A boat without the sea, a book without footnotes

How can anyone not love footnotes? A book without them is like a boat without the sea, or like the sea shore without rock pools. I love the way that the text flows on relentlessly above, while down below there are little pools of facts, translations and references. I have happy memories of books in which the footnotes took up as much space on the page as did the main narrative or argument; and even happier ones of books in which quotations in the original Greek or Latin – or even Arabic – are included for our enlightenment. And i don’t read any of those languages.

Endnotes are an acceptable alternative if they occur at the end of chapters, but not if they’re chucked to the back of the book – and definitely not if, as in many such books, they’re so poorly labelled that it takes a near superhuman effort to find the note you’re looking for. Often it’s a struggle to even identify the chapter.

Whether you opt for footnotes or endnotes let them be real notes – not just dry lists of titles, authors and dates. Avoid ibid., especially in excess: it turns a forest into a desert. Include references to obscure books, always cite foreign literature under the original title and if necessary reference your references. If you are still unsure how to proceed, i suggest “The Vampire”* by Montague Summers. Some of my favourite endnotes** from this book include:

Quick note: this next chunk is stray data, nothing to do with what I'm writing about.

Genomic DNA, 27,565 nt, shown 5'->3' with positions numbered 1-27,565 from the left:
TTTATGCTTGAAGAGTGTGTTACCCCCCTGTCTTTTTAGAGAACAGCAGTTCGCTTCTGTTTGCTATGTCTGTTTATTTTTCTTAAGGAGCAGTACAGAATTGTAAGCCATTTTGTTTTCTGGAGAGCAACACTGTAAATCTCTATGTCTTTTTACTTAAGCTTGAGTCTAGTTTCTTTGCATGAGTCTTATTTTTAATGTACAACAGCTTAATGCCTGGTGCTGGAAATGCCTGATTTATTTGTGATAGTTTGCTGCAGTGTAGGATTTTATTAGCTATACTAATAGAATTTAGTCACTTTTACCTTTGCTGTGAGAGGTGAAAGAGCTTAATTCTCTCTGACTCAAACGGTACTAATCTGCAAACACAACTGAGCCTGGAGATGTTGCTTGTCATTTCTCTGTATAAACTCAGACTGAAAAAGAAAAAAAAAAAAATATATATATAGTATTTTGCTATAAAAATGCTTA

6 The night-fiend idlu lilî is the male counterpart of the Night-wraith, ardat lilî. Idlu is the word used for a grown man of full strength

48 This belief seems mainly confined to Elis. Curtius Waschmutt, Das alte Griechenland im Neuen, p 117.

55 I have used the “Nouvelle édition revûe, corigée and*** augmentée par l’Auteur.” 2 vols., Paris, Chez Debure l’aîné, 1751.

13 About £20

68 Occasionally attributed to G. W. M. Reynolds, who, however, more than once denied the authorship.

1 Πορευεσθε άπ’έμου, κατηραμέυοι, είς τό πυρ τό αίώυιον τό ήτοιμασμέυον τψ διαβόλψ καί τοις άγγέλοις αύτου****. Discredite a me maledicti in ignem aeternum, qui paratus est diabolo, et angelis eius.

How could you not love endnotes like these? Of course it’d be even better if they were footnotes…

* The most wonderful book on vampires imaginable (ISBN 1-85958-073-4, Senate).
* *Taken from different chapters of the book; hence the jumbled numbering.
*** This ‘and’ is in the original!
****The ‘Greek’ text is probably gibberish as i had to recreate it using the Greek alphabet symbols in Microsoft Word. Some of the letters weren’t easy for a non-Greek speaker to distinguish.

— For ‘B’ —

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